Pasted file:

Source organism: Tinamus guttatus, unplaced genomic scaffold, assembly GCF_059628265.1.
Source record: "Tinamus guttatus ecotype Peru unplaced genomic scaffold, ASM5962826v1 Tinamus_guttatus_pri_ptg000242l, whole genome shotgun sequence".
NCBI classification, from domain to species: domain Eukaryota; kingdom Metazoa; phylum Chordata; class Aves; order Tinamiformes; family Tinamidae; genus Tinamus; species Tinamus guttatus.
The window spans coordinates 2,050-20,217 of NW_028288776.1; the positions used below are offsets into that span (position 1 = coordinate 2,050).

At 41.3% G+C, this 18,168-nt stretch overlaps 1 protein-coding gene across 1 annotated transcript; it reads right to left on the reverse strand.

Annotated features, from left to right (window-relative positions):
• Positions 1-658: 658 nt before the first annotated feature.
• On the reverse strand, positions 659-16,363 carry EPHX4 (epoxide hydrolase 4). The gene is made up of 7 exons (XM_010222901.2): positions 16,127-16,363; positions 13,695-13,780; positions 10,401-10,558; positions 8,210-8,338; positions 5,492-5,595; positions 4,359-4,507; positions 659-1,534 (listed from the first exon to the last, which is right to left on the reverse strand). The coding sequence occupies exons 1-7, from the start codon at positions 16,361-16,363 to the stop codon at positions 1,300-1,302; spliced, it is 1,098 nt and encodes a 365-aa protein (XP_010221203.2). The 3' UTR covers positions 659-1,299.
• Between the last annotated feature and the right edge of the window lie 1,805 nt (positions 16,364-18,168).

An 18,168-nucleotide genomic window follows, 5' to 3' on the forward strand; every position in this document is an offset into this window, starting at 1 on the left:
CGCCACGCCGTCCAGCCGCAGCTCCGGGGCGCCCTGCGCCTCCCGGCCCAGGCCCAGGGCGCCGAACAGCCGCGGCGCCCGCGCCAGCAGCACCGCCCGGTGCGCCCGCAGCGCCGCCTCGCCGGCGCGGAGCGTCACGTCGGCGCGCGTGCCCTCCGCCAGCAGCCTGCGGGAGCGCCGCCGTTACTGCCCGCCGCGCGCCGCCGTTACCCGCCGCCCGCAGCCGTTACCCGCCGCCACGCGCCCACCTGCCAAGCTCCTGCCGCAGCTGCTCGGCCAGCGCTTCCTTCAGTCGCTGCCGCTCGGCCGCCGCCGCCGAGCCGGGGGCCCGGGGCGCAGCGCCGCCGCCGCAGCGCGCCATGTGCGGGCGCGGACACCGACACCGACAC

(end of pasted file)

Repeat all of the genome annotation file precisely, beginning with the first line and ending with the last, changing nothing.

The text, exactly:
Source organism: Tinamus guttatus, unplaced genomic scaffold, assembly GCF_059628265.1.
Source record: "Tinamus guttatus ecotype Peru unplaced genomic scaffold, ASM5962826v1 Tinamus_guttatus_pri_ptg000242l, whole genome shotgun sequence".
NCBI classification, from domain to species: domain Eukaryota; kingdom Metazoa; phylum Chordata; class Aves; order Tinamiformes; family Tinamidae; genus Tinamus; species Tinamus guttatus.
The window spans coordinates 2,050-20,217 of NW_028288776.1; the positions used below are offsets into that span (position 1 = coordinate 2,050).

At 41.3% G+C, this 18,168-nt stretch overlaps 1 protein-coding gene across 1 annotated transcript; it reads right to left on the reverse strand.

Annotated features, from left to right (window-relative positions):
• Positions 1-658: 658 nt before the first annotated feature.
• On the reverse strand, positions 659-16,363 carry EPHX4 (epoxide hydrolase 4). The gene is made up of 7 exons (XM_010222901.2): positions 16,127-16,363; positions 13,695-13,780; positions 10,401-10,558; positions 8,210-8,338; positions 5,492-5,595; positions 4,359-4,507; positions 659-1,534 (listed from the first exon to the last, which is right to left on the reverse strand). The coding sequence occupies exons 1-7, from the start codon at positions 16,361-16,363 to the stop codon at positions 1,300-1,302; spliced, it is 1,098 nt and encodes a 365-aa protein (XP_010221203.2). The 3' UTR covers positions 659-1,299.
• Between the last annotated feature and the right edge of the window lie 1,805 nt (positions 16,364-18,168).

An 18,168-nucleotide genomic window follows, 5' to 3' on the forward strand; every position in this document is an offset into this window, starting at 1 on the left:
CGCCACGCCGTCCAGCCGCAGCTCCGGGGCGCCCTGCGCCTCCCGGCCCAGGCCCAGGGCGCCGAACAGCCGCGGCGCCCGCGCCAGCAGCACCGCCCGGTGCGCCCGCAGCGCCGCCTCGCCGGCGCGGAGCGTCACGTCGGCGCGCGTGCCCTCCGCCAGCAGCCTGCGGGAGCGCCGCCGTTACTGCCCGCCGCGCGCCGCCGTTACCCGCCGCCCGCAGCCGTTACCCGCCGCCACGCGCCCACCTGCCAAGCTCCTGCCGCAGCTGCTCGGCCAGCGCTTCCTTCAGTCGCTGCCGCTCGGCCGCCGCCGCCGAGCCGGGGGCCCGGGGCGCAGCGCCGCCGCCGCAGCGCGCCATGTGCGGGCGCGGACACCGACACCGACAC